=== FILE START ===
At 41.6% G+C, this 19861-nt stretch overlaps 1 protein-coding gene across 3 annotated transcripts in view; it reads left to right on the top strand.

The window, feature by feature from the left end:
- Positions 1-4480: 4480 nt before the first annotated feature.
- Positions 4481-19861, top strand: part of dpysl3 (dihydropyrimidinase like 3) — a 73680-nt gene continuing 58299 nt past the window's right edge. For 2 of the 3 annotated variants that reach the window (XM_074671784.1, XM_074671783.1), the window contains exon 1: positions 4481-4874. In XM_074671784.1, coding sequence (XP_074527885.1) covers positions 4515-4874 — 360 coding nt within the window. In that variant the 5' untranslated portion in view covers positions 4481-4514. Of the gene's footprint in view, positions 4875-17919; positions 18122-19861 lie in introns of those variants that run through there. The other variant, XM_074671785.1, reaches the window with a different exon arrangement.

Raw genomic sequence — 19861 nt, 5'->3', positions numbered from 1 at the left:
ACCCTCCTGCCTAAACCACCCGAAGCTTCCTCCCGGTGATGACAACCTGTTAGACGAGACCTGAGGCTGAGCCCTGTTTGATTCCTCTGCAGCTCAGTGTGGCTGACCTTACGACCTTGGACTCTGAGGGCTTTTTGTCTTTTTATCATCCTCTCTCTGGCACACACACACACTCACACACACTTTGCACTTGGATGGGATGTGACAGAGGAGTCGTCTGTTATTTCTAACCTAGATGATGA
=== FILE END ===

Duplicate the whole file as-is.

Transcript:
At 41.6% G+C, this 19861-nt stretch overlaps 1 protein-coding gene across 3 annotated transcripts in view; it reads left to right on the top strand.

The window, feature by feature from the left end:
- Positions 1-4480: 4480 nt before the first annotated feature.
- Positions 4481-19861, top strand: part of dpysl3 (dihydropyrimidinase like 3) — a 73680-nt gene continuing 58299 nt past the window's right edge. For 2 of the 3 annotated variants that reach the window (XM_074671784.1, XM_074671783.1), the window contains exon 1: positions 4481-4874. In XM_074671784.1, coding sequence (XP_074527885.1) covers positions 4515-4874 — 360 coding nt within the window. In that variant the 5' untranslated portion in view covers positions 4481-4514. Of the gene's footprint in view, positions 4875-17919; positions 18122-19861 lie in introns of those variants that run through there. The other variant, XM_074671785.1, reaches the window with a different exon arrangement.

Raw genomic sequence — 19861 nt, 5'->3', positions numbered from 1 at the left:
ACCCTCCTGCCTAAACCACCCGAAGCTTCCTCCCGGTGATGACAACCTGTTAGACGAGACCTGAGGCTGAGCCCTGTTTGATTCCTCTGCAGCTCAGTGTGGCTGACCTTACGACCTTGGACTCTGAGGGCTTTTTGTCTTTTTATCATCCTCTCTCTGGCACACACACACACTCACACACACTTTGCACTTGGATGGGATGTGACAGAGGAGTCGTCTGTTATTTCTAACCTAGATGATGA